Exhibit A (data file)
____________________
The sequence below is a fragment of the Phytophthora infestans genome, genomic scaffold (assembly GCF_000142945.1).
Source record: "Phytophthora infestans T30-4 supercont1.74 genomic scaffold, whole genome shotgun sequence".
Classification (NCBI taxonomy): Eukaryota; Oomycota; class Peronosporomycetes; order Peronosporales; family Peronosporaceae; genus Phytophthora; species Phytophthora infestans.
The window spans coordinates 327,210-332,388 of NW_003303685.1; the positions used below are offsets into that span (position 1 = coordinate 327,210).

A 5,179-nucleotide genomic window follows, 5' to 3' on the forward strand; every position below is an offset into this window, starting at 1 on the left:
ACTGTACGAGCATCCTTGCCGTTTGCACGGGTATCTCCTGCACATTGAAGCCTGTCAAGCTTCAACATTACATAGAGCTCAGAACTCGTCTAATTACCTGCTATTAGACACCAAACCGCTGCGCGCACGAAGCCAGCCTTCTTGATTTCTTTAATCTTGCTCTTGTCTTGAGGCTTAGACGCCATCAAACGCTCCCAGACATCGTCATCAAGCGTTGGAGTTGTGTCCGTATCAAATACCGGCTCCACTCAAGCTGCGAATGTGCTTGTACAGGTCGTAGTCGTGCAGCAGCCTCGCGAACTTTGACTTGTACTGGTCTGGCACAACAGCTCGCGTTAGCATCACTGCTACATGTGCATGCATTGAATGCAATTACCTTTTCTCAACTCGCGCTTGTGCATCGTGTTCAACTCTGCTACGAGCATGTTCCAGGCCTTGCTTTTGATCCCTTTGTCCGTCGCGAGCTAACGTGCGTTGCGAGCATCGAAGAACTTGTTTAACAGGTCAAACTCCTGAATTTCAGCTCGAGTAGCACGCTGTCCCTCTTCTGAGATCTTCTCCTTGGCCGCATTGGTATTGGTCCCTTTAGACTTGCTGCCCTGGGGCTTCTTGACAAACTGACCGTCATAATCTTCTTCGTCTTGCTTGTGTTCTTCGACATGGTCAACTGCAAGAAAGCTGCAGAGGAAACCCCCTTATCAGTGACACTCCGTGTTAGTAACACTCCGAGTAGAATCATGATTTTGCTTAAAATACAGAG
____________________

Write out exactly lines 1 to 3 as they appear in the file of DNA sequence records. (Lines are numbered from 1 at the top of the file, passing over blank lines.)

The sequence below is a fragment of the Phytophthora infestans genome, genomic scaffold (assembly GCF_000142945.1).
Source record: "Phytophthora infestans T30-4 supercont1.74 genomic scaffold, whole genome shotgun sequence".
Classification (NCBI taxonomy): Eukaryota; Oomycota; class Peronosporomycetes; order Peronosporales; family Peronosporaceae; genus Phytophthora; species Phytophthora infestans.